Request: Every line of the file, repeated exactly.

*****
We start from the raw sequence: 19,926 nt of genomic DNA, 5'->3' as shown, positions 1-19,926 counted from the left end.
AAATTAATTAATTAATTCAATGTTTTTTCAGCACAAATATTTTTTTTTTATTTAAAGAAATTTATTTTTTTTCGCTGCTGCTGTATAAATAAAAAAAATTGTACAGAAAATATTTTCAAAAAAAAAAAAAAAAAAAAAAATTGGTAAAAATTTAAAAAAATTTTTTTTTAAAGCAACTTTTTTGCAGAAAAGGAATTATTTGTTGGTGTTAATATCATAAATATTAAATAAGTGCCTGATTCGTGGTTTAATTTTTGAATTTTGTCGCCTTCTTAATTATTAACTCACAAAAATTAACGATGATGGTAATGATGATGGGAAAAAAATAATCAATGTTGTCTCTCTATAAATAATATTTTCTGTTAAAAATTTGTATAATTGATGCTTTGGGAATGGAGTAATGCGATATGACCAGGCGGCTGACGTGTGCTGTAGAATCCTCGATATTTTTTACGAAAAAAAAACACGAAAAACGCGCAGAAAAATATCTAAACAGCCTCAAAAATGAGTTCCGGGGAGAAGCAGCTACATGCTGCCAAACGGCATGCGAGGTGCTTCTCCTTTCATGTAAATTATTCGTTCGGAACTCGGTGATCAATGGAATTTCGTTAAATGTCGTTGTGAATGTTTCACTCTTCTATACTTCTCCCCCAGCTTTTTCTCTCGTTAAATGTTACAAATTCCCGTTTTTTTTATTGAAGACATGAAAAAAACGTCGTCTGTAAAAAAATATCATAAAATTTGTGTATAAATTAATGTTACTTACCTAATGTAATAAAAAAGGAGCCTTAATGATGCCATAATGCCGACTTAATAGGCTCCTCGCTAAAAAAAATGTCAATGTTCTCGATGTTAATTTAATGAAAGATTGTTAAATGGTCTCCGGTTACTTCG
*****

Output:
We start from the raw sequence: 19,926 nt of genomic DNA, 5'->3' as shown, positions 1-19,926 counted from the left end.
AAATTAATTAATTAATTCAATGTTTTTTCAGCACAAATATTTTTTTTTTATTTAAAGAAATTTATTTTTTTTCGCTGCTGCTGTATAAATAAAAAAAATTGTACAGAAAATATTTTCAAAAAAAAAAAAAAAAAAAAAAATTGGTAAAAATTTAAAAAAATTTTTTTTTAAAGCAACTTTTTTGCAGAAAAGGAATTATTTGTTGGTGTTAATATCATAAATATTAAATAAGTGCCTGATTCGTGGTTTAATTTTTGAATTTTGTCGCCTTCTTAATTATTAACTCACAAAAATTAACGATGATGGTAATGATGATGGGAAAAAAATAATCAATGTTGTCTCTCTATAAATAATATTTTCTGTTAAAAATTTGTATAATTGATGCTTTGGGAATGGAGTAATGCGATATGACCAGGCGGCTGACGTGTGCTGTAGAATCCTCGATATTTTTTACGAAAAAAAAACACGAAAAACGCGCAGAAAAATATCTAAACAGCCTCAAAAATGAGTTCCGGGGAGAAGCAGCTACATGCTGCCAAACGGCATGCGAGGTGCTTCTCCTTTCATGTAAATTATTCGTTCGGAACTCGGTGATCAATGGAATTTCGTTAAATGTCGTTGTGAATGTTTCACTCTTCTATACTTCTCCCCCAGCTTTTTCTCTCGTTAAATGTTACAAATTCCCGTTTTTTTTATTGAAGACATGAAAAAAACGTCGTCTGTAAAAAAATATCATAAAATTTGTGTATAAATTAATGTTACTTACCTAATGTAATAAAAAAGGAGCCTTAATGATGCCATAATGCCGACTTAATAGGCTCCTCGCTAAAAAAAATGTCAATGTTCTCGATGTTAATTTAATGAAAGATTGTTAAATGGTCTCCGGTTACTTCG